Regarding vitamin supplementation specifically, you say you “have to take B12 needles”. If this is to say that you’ve undergone properly conducted tests, arranged by your ‘medical’ doctor (not an alternative-med doctor), then you’re in good hands…

      You have very little to worry about, so long as you are not purchasing your health products online, or at a healthfood store. These folks are not doctors, nor are they expertly trained in anything relating to biology/chemistry etc., etc..

      Unfortunately, even some drugstores are stocking/selling some questionable products, so it’s always good to consult your physician.

    • J Humphrey
      October 19, 2013 at 5:04 pm #

      Veronica, I know I provided more info than you’d asked for, lol. It was simply to provide a bigger picture.

      The short answer is, yes, if you’re taking a B12 shot prescribed by your medical doctor, these products are regulated.

      The ones who ‘should be’ concerned are those whose distrust in science-based medicine has led them to put their faith in all-natural/herbal products. And, sadly, there are millions mega-dosing on these products. Of course, this goes for those who take high doses of regular vitamin supplements without having had medical tests done to establish deficiency…

      Pretty scary when you consider this has become a multi-billion dollar industry.

    • J Humphrey
      October 19, 2013 at 8:48 pm #

      Well, this is pretty timely. ‘Just checked my inbox, and received this.

      Veronica, I thought I knew quite a bit about this, but this really filled in the gaps…, everything from A-Z, including about the regulations. Not too long (about 5 or so min’s I think), and easily digestible

      When you open this link, Ep. #431 should be right there at the top (podcast, recorded today).

      There are other topics discussed in this one podcast, also, and kinda sucks that there’s no counter to establish how far in… However, you’ll see, immediately below the player, “download”. FF to just a hair past the 2nd ‘d’ of ‘download’…

      Brilliantly presented. Enjoy.

    • October 20, 2013 at 12:59 am #

      Veronica, no worries here as injectable vitamins are regulated differently. But when you say scary as people rely on these products, this is how I feel about how the natural health industry is regulated.

  3. J Humphrey
    October 19, 2013 at 10:10 pm #

    For anyone else who wishes gain a thorough understanding…

    Once you click on the link (below), Ep. #431 should be right there at the top (podcast, recorded today).

    There are other topics discussed in this one (separately, of course), and there’s no counter to establish how far in… However, immediately below the player is, “download”. FF to just a hair past the 2nd ‘d’ of ‘download’, and you’re on the ‘Herbal Supplements’ segment.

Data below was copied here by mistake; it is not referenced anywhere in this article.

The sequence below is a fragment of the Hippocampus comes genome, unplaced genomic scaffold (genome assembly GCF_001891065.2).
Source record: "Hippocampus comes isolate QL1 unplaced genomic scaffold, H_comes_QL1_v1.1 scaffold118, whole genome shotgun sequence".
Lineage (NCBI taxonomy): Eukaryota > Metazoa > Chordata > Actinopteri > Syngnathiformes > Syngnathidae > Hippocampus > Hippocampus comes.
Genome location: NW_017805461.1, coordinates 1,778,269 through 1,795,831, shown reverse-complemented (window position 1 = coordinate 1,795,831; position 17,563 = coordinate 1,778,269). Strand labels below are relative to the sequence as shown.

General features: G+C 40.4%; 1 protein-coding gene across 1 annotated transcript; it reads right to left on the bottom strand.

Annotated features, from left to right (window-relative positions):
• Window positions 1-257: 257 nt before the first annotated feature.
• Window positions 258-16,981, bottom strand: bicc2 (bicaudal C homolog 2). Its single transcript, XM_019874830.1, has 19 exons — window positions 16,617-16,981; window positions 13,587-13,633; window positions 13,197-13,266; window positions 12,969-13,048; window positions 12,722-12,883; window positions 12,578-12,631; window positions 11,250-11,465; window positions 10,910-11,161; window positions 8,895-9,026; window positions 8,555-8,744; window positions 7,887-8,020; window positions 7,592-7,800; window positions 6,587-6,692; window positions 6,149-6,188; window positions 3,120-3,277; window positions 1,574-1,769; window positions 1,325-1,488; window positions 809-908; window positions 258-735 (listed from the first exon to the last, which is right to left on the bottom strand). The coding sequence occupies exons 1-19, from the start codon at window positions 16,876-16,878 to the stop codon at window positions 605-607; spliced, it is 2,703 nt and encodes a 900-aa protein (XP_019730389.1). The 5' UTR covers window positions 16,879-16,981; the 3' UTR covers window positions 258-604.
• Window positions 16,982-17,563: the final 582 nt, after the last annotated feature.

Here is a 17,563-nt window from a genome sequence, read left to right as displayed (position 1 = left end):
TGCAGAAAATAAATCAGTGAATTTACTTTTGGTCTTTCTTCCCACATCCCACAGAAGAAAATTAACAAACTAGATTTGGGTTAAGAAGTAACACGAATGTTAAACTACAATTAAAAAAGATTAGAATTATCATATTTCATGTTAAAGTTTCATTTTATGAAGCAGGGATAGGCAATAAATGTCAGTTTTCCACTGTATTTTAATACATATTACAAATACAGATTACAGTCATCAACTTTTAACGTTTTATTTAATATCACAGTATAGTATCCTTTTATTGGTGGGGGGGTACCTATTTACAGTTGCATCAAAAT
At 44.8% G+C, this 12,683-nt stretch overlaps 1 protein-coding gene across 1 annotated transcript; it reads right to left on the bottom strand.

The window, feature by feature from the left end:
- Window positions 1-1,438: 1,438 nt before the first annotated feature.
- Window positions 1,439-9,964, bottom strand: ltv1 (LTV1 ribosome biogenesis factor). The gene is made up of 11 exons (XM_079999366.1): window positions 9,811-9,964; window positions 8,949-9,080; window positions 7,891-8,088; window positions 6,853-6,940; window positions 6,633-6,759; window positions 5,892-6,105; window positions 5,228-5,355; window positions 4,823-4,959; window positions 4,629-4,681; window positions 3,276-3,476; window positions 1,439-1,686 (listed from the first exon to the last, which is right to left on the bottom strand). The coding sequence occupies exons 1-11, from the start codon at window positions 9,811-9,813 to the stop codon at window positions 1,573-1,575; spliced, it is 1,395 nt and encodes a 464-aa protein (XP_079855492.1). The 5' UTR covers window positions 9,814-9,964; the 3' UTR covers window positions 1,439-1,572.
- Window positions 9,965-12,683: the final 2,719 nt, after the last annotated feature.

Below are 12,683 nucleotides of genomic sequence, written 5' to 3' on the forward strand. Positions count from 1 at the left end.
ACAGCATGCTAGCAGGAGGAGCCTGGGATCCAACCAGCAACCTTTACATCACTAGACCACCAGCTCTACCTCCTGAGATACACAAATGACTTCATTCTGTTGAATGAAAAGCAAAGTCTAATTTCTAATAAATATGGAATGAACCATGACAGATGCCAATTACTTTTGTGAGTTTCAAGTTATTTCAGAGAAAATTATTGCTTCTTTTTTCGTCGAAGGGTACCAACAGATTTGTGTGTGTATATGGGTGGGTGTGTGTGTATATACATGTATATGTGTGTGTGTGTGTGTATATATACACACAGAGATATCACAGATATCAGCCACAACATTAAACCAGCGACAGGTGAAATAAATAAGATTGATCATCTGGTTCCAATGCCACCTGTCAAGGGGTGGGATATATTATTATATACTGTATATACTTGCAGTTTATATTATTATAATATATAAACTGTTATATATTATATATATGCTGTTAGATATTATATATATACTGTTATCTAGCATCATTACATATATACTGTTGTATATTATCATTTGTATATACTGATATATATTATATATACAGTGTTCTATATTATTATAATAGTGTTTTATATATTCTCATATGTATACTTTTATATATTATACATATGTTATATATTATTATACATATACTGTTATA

Not too long (about 5 or so min’s, I think), and quite fascinating. Very important info for anyone who takes herbal supplements, and especially for those who’re also on prescription meds.

    Not a pleasant state of affairs when you consider this is a multi-billion dollar industry. That’s a significant number of consumers. And yes, not just because of the fillers are people with allergies being harmed, others have fried their livers and/or kidneys due to other contaminants, [enough that a couple doses of the supplement itself are enough to reach the toxic dosage of certain contaminants].

    Unfortunately, because you can’t pigeonhole this industry into a certain category, such as drugs/medicine (beautifully explained), it’s up to the believers/consumers to raise a stink, and make demands…

    Essentially, the consumers/believers are partly responsibility for this. If I’m correct, it was about 5 or so years ago that the possibility of government regulation was being reported in the news… Businesses in the ‘all-natural’ (for want of…) industry certainly didn’t want this, and neither did the consumers of these products.

    The reason I recall this, is because, much like others who bought into the all-natural fallacy, my wife and I were getting into this stuff, largely because we were believing all we were told by others, along with naturopaths etc., who also happened to believe/promote, to some degree, the Big Pharma conspiracy and all that that entails.

    Can’t blame Health Canada on this one, folks. Our opinions carry weight, regardless of how uninformed, and when the lay public take hold of a health/scientific subject, and make it political, all objectivity goes out the window, and no one wants to hear what ‘science’ says about the health/safety concerns etc., because, well, even science is corrupt, as the conspiracy story goes.

    The last few paragraphs are simply my take; not mentioned in the episode.


  4. October 25, 2013 at 8:37 am #

    Thanks for your comments, J Humphrey. I agree with much of what you say but not all. For example, I do believe that low vitamin D levels are responsible for a wide assortment of ills. There are other examples of benefit as well – folic acid supplements prior to conception or vitamin B12 for the elderly.

    But I agree that we need to keep the definition of supplement in mind – they may be an addition to a healthy diet, not a replacement.

    • J Humphrey
      October 25, 2013 at 3:57 pm #

      Absolutely, Rosie Schwartz. Perhaps I wasn’t clear, but, of course, provided a licensed medical doctor/facility is conducting the necessary tests in order to establish a deficiency, this would be an exception.

      Supplements are certainly useful and necessary under these circumstances. However, without proper tests, and especially if one self-diagnosing, they’re pretty much assured to be wrong…

      The problem is, today, far too many buy into the idea that one CAN self-diagnose, hence vitamin mega-dosing being very common. Unfortunately, one is doing more harm and no good when taking more than what the body needs, long term of course, and depending how much extra.

      Certainly, the average person with a clean bill of health does not need to supplement.

  5. October 25, 2013 at 8:41 am #

    I would like to bring up a point about commenting. Please read the section about the guidelines for commenting Thanks!